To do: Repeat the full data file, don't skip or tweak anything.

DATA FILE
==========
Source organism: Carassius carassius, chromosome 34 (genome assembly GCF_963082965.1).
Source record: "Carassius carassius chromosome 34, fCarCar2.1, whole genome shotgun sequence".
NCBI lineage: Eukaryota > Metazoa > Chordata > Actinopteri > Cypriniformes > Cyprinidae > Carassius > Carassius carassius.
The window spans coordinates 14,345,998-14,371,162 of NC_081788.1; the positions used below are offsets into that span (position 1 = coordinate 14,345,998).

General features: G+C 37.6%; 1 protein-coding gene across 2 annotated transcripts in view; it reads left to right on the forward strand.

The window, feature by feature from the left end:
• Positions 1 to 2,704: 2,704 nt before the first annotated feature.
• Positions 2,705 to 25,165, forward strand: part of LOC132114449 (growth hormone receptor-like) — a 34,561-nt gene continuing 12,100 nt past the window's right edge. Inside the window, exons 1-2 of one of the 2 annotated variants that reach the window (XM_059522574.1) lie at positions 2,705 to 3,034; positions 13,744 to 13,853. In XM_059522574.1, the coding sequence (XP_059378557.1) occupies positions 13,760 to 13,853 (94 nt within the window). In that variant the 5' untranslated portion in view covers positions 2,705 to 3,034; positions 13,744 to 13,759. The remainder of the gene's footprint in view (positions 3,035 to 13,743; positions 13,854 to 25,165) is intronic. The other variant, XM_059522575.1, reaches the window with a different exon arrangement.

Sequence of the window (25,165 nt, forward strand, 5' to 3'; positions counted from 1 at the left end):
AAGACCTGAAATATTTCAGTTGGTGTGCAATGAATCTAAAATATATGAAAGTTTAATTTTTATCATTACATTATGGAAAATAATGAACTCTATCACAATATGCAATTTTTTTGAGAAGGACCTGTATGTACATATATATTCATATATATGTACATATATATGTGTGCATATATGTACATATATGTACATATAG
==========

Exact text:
Source organism: Carassius carassius, chromosome 34 (genome assembly GCF_963082965.1).
Source record: "Carassius carassius chromosome 34, fCarCar2.1, whole genome shotgun sequence".
NCBI lineage: Eukaryota > Metazoa > Chordata > Actinopteri > Cypriniformes > Cyprinidae > Carassius > Carassius carassius.
The window spans coordinates 14,345,998-14,371,162 of NC_081788.1; the positions used below are offsets into that span (position 1 = coordinate 14,345,998).

General features: G+C 37.6%; 1 protein-coding gene across 2 annotated transcripts in view; it reads left to right on the forward strand.

The window, feature by feature from the left end:
• Positions 1 to 2,704: 2,704 nt before the first annotated feature.
• Positions 2,705 to 25,165, forward strand: part of LOC132114449 (growth hormone receptor-like) — a 34,561-nt gene continuing 12,100 nt past the window's right edge. Inside the window, exons 1-2 of one of the 2 annotated variants that reach the window (XM_059522574.1) lie at positions 2,705 to 3,034; positions 13,744 to 13,853. In XM_059522574.1, the coding sequence (XP_059378557.1) occupies positions 13,760 to 13,853 (94 nt within the window). In that variant the 5' untranslated portion in view covers positions 2,705 to 3,034; positions 13,744 to 13,759. The remainder of the gene's footprint in view (positions 3,035 to 13,743; positions 13,854 to 25,165) is intronic. The other variant, XM_059522575.1, reaches the window with a different exon arrangement.

Sequence of the window (25,165 nt, forward strand, 5' to 3'; positions counted from 1 at the left end):
AAGACCTGAAATATTTCAGTTGGTGTGCAATGAATCTAAAATATATGAAAGTTTAATTTTTATCATTACATTATGGAAAATAATGAACTCTATCACAATATGCAATTTTTTTGAGAAGGACCTGTATGTACATATATATTCATATATATGTACATATATATGTGTGCATATATGTACATATATGTACATATAG